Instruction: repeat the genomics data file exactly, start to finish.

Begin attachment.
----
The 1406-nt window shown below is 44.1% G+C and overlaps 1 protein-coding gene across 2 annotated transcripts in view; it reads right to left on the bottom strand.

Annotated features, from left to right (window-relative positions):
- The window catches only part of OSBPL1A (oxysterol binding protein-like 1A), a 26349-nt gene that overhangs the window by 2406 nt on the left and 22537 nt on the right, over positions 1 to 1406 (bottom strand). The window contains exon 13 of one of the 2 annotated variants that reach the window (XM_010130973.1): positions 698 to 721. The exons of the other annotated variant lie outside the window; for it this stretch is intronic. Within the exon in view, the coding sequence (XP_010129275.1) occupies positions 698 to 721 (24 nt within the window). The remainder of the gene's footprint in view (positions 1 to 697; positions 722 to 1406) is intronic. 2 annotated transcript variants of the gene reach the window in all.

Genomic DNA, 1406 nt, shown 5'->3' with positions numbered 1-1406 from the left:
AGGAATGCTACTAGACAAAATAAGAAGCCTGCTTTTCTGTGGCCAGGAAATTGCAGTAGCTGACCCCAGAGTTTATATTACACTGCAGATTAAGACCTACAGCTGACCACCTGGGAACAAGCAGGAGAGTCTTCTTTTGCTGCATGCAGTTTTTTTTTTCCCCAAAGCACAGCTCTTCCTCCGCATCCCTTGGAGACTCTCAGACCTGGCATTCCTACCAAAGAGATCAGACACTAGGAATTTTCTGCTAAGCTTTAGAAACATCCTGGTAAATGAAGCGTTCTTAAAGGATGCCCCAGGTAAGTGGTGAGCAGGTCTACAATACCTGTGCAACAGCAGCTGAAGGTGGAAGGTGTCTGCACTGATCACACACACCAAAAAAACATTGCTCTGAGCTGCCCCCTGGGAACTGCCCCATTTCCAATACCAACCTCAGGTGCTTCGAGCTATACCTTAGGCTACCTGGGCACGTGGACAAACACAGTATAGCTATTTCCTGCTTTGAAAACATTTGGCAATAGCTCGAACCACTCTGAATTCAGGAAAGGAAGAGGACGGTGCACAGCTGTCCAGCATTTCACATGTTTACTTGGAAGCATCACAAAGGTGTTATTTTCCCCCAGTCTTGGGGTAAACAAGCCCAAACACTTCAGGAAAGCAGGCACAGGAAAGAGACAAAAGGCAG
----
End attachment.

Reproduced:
The 1406-nt window shown below is 44.1% G+C and overlaps 1 protein-coding gene across 2 annotated transcripts in view; it reads right to left on the bottom strand.

Annotated features, from left to right (window-relative positions):
- The window catches only part of OSBPL1A (oxysterol binding protein-like 1A), a 26349-nt gene that overhangs the window by 2406 nt on the left and 22537 nt on the right, over positions 1 to 1406 (bottom strand). The window contains exon 13 of one of the 2 annotated variants that reach the window (XM_010130973.1): positions 698 to 721. The exons of the other annotated variant lie outside the window; for it this stretch is intronic. Within the exon in view, the coding sequence (XP_010129275.1) occupies positions 698 to 721 (24 nt within the window). The remainder of the gene's footprint in view (positions 1 to 697; positions 722 to 1406) is intronic. 2 annotated transcript variants of the gene reach the window in all.

Genomic DNA, 1406 nt, shown 5'->3' with positions numbered 1-1406 from the left:
AGGAATGCTACTAGACAAAATAAGAAGCCTGCTTTTCTGTGGCCAGGAAATTGCAGTAGCTGACCCCAGAGTTTATATTACACTGCAGATTAAGACCTACAGCTGACCACCTGGGAACAAGCAGGAGAGTCTTCTTTTGCTGCATGCAGTTTTTTTTTTCCCCAAAGCACAGCTCTTCCTCCGCATCCCTTGGAGACTCTCAGACCTGGCATTCCTACCAAAGAGATCAGACACTAGGAATTTTCTGCTAAGCTTTAGAAACATCCTGGTAAATGAAGCGTTCTTAAAGGATGCCCCAGGTAAGTGGTGAGCAGGTCTACAATACCTGTGCAACAGCAGCTGAAGGTGGAAGGTGTCTGCACTGATCACACACACCAAAAAAACATTGCTCTGAGCTGCCCCCTGGGAACTGCCCCATTTCCAATACCAACCTCAGGTGCTTCGAGCTATACCTTAGGCTACCTGGGCACGTGGACAAACACAGTATAGCTATTTCCTGCTTTGAAAACATTTGGCAATAGCTCGAACCACTCTGAATTCAGGAAAGGAAGAGGACGGTGCACAGCTGTCCAGCATTTCACATGTTTACTTGGAAGCATCACAAAGGTGTTATTTTCCCCCAGTCTTGGGGTAAACAAGCCCAAACACTTCAGGAAAGCAGGCACAGGAAAGAGACAAAAGGCAG